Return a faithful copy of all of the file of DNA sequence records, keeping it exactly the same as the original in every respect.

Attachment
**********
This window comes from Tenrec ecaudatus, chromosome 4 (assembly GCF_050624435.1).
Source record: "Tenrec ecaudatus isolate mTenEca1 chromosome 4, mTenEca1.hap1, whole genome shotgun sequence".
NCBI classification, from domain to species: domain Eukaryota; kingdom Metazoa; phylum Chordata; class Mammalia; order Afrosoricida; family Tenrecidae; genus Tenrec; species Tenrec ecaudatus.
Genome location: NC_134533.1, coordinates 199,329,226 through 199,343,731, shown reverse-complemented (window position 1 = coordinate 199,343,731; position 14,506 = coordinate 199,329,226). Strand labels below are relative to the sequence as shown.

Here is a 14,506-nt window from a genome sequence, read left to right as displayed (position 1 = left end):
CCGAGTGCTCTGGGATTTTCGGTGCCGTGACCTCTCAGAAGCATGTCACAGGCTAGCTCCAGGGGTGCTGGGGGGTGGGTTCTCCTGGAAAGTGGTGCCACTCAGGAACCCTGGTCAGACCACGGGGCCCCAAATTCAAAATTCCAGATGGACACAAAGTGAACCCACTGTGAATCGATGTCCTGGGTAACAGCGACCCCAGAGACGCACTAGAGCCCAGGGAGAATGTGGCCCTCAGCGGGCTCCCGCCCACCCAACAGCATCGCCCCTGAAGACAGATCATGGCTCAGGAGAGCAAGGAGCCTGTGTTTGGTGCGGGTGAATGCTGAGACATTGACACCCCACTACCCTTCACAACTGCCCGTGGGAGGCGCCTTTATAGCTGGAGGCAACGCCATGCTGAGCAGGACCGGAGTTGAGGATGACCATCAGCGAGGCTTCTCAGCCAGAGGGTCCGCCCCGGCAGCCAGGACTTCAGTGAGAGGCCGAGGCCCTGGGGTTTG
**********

This window comes from Tenrec ecaudatus, chromosome 4 (assembly GCF_050624435.1).
Source record: "Tenrec ecaudatus isolate mTenEca1 chromosome 4, mTenEca1.hap1, whole genome shotgun sequence".
NCBI classification, from domain to species: domain Eukaryota; kingdom Metazoa; phylum Chordata; class Mammalia; order Afrosoricida; family Tenrecidae; genus Tenrec; species Tenrec ecaudatus.
Genome location: NC_134533.1, coordinates 199,329,226 through 199,343,731, shown reverse-complemented (window position 1 = coordinate 199,343,731; position 14,506 = coordinate 199,329,226). Strand labels below are relative to the sequence as shown.

Here is a 14,506-nt window from a genome sequence, read left to right as displayed (position 1 = left end):
CCGAGTGCTCTGGGATTTTCGGTGCCGTGACCTCTCAGAAGCATGTCACAGGCTAGCTCCAGGGGTGCTGGGGGGTGGGTTCTCCTGGAAAGTGGTGCCACTCAGGAACCCTGGTCAGACCACGGGGCCCCAAATTCAAAATTCCAGATGGACACAAAGTGAACCCACTGTGAATCGATGTCCTGGGTAACAGCGACCCCAGAGACGCACTAGAGCCCAGGGAGAATGTGGCCCTCAGCGGGCTCCCGCCCACCCAACAGCATCGCCCCTGAAGACAGATCATGGCTCAGGAGAGCAAGGAGCCTGTGTTTGGTGCGGGTGAATGCTGAGACATTGACACCCCACTACCCTTCACAACTGCCCGTGGGAGGCGCCTTTATAGCTGGAGGCAACGCCATGCTGAGCAGGACCGGAGTTGAGGATGACCATCAGCGAGGCTTCTCAGCCAGAGGGTCCGCCCCGGCAGCCAGGACTTCAGTGAGAGGCCGAGGCCCTGGGGTTTG